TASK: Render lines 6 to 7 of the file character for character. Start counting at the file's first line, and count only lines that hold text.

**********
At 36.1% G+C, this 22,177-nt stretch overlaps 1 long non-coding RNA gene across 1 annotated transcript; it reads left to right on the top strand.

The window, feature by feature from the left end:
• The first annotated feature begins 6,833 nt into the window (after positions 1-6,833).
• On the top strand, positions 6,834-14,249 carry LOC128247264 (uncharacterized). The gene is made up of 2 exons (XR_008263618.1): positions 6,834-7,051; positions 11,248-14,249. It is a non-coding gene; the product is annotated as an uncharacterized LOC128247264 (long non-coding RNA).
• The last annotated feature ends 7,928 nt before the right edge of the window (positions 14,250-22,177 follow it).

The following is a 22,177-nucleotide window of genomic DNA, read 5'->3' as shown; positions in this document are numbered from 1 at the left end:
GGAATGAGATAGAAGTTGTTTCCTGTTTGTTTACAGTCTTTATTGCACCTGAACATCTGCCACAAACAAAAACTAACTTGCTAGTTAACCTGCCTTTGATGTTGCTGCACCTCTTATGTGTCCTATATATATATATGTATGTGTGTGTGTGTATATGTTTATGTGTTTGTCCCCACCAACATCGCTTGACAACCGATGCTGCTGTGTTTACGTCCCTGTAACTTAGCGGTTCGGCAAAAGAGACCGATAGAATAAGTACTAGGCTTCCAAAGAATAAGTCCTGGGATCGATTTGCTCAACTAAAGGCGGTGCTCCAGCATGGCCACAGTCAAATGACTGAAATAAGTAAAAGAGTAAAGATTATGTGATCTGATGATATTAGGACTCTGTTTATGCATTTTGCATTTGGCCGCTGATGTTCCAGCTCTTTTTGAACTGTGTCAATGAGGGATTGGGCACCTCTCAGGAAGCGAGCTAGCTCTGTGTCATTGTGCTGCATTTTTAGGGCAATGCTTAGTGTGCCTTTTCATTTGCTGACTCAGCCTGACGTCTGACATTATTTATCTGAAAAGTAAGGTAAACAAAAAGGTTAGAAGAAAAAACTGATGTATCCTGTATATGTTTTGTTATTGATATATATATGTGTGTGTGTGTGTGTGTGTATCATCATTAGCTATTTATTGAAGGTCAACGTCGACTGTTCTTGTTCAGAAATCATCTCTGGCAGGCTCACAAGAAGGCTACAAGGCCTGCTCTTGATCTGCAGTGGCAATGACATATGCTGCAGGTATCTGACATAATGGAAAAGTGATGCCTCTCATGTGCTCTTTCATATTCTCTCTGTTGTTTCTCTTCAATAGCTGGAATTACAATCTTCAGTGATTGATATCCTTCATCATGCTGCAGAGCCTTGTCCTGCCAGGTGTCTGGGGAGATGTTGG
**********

The following is a 22,177-nucleotide window of genomic DNA, read 5'->3' as shown; positions in this document are numbered from 1 at the left end:
GGAATGAGATAGAAGTTGTTTCCTGTTTGTTTACAGTCTTTATTGCACCTGAACATCTGCCACAAACAAAAACTAACTTGCTAGTTAACCTGCCTTTGATGTTGCTGCACCTCTTATGTGTCCTATATATATATATGTATGTGTGTGTGTGTATATGTTTATGTGTTTGTCCCCACCAACATCGCTTGACAACCGATGCTGCTGTGTTTACGTCCCTGTAACTTAGCGGTTCGGCAAAAGAGACCGATAGAATAAGTACTAGGCTTCCAAAGAATAAGTCCTGGGATCGATTTGCTCAACTAAAGGCGGTGCTCCAGCATGGCCACAGTCAAATGACTGAAATAAGTAAAAGAGTAAAGATTATGTGATCTGATGATATTAGGACTCTGTTTATGCATTTTGCATTTGGCCGCTGATGTTCCAGCTCTTTTTGAACTGTGTCAATGAGGGATTGGGCACCTCTCAGGAAGCGAGCTAGCTCTGTGTCATTGTGCTGCATTTTTAGGGCAATGCTTAGTGTGCCTTTTCATTTGCTGACTCAGCCTGACGTCTGACATTATTTATCTGAAAAGTAAGGTAAACAAAAAGGTTAGAAGAAAAAACTGATGTATCCTGTATATGTTTTGTTATTGATATATATATGTGTGTGTGTGTGTGTGTGTATCATCATTAGCTATTTATTGAAGGTCAACGTCGACTGTTCTTGTTCAGAAATCATCTCTGGCAGGCTCACAAGAAGGCTACAAGGCCTGCTCTTGATCTGCAGTGGCAATGACATATGCTGCAGGTATCTGACATAATGGAAAAGTGATGCCTCTCATGTGCTCTTTCATATTCTCTCTGTTGTTTCTCTTCAATAGCTGGAATTACAATCTTCAGTGATTGATATCCTTCATCATGCTGCAGAGCCTTGTCCTGCCAGGTGTCTGGGGAGATGTTGG